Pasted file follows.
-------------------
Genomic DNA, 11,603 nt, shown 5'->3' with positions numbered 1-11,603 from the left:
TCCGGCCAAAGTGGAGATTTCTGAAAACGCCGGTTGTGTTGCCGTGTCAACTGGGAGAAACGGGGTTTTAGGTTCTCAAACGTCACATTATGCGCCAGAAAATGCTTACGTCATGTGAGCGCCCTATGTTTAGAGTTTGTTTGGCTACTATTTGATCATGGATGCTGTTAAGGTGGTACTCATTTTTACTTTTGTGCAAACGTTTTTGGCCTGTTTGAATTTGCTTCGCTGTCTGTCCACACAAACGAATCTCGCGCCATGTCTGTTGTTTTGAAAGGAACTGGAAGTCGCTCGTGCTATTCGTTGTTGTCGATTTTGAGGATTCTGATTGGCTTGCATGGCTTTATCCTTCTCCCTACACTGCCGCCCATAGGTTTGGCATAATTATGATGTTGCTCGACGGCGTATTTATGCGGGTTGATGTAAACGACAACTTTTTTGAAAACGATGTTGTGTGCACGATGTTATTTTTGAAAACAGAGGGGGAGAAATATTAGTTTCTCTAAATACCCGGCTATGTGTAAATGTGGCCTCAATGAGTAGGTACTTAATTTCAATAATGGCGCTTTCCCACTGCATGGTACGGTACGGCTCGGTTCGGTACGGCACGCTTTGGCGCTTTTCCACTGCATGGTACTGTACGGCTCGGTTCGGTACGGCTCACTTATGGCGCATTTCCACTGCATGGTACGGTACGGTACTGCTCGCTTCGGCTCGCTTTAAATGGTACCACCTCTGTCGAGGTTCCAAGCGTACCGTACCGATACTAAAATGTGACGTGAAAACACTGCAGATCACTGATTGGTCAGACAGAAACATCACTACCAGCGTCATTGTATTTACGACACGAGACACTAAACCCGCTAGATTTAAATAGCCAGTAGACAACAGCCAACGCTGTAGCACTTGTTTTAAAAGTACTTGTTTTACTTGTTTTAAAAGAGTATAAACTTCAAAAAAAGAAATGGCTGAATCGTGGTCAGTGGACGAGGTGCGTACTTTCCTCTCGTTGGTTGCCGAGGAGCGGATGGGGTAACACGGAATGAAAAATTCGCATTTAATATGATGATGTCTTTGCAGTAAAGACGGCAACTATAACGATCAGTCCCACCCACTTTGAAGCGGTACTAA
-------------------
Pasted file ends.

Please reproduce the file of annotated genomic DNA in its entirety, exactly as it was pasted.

Genomic DNA, 11,603 nt, shown 5'->3' with positions numbered 1-11,603 from the left:
TCCGGCCAAAGTGGAGATTTCTGAAAACGCCGGTTGTGTTGCCGTGTCAACTGGGAGAAACGGGGTTTTAGGTTCTCAAACGTCACATTATGCGCCAGAAAATGCTTACGTCATGTGAGCGCCCTATGTTTAGAGTTTGTTTGGCTACTATTTGATCATGGATGCTGTTAAGGTGGTACTCATTTTTACTTTTGTGCAAACGTTTTTGGCCTGTTTGAATTTGCTTCGCTGTCTGTCCACACAAACGAATCTCGCGCCATGTCTGTTGTTTTGAAAGGAACTGGAAGTCGCTCGTGCTATTCGTTGTTGTCGATTTTGAGGATTCTGATTGGCTTGCATGGCTTTATCCTTCTCCCTACACTGCCGCCCATAGGTTTGGCATAATTATGATGTTGCTCGACGGCGTATTTATGCGGGTTGATGTAAACGACAACTTTTTTGAAAACGATGTTGTGTGCACGATGTTATTTTTGAAAACAGAGGGGGAGAAATATTAGTTTCTCTAAATACCCGGCTATGTGTAAATGTGGCCTCAATGAGTAGGTACTTAATTTCAATAATGGCGCTTTCCCACTGCATGGTACGGTACGGCTCGGTTCGGTACGGCACGCTTTGGCGCTTTTCCACTGCATGGTACTGTACGGCTCGGTTCGGTACGGCTCACTTATGGCGCATTTCCACTGCATGGTACGGTACGGTACTGCTCGCTTCGGCTCGCTTTAAATGGTACCACCTCTGTCGAGGTTCCAAGCGTACCGTACCGATACTAAAATGTGACGTGAAAACACTGCAGATCACTGATTGGTCAGACAGAAACATCACTACCAGCGTCATTGTATTTACGACACGAGACACTAAACCCGCTAGATTTAAATAGCCAGTAGACAACAGCCAACGCTGTAGCACTTGTTTTAAAAGTACTTGTTTTACTTGTTTTAAAAGAGTATAAACTTCAAAAAAAGAAATGGCTGAATCGTGGTCAGTGGACGAGGTGCGTACTTTCCTCTCGTTGGTTGCCGAGGAGCGGATGGGGTAACACGGAATGAAAAATTCGCATTTAATATGATGATGTCTTTGCAGTAAAGACGGCAACTATAACGATCAGTCCCACCCACTTTGAAGCGGTACTAA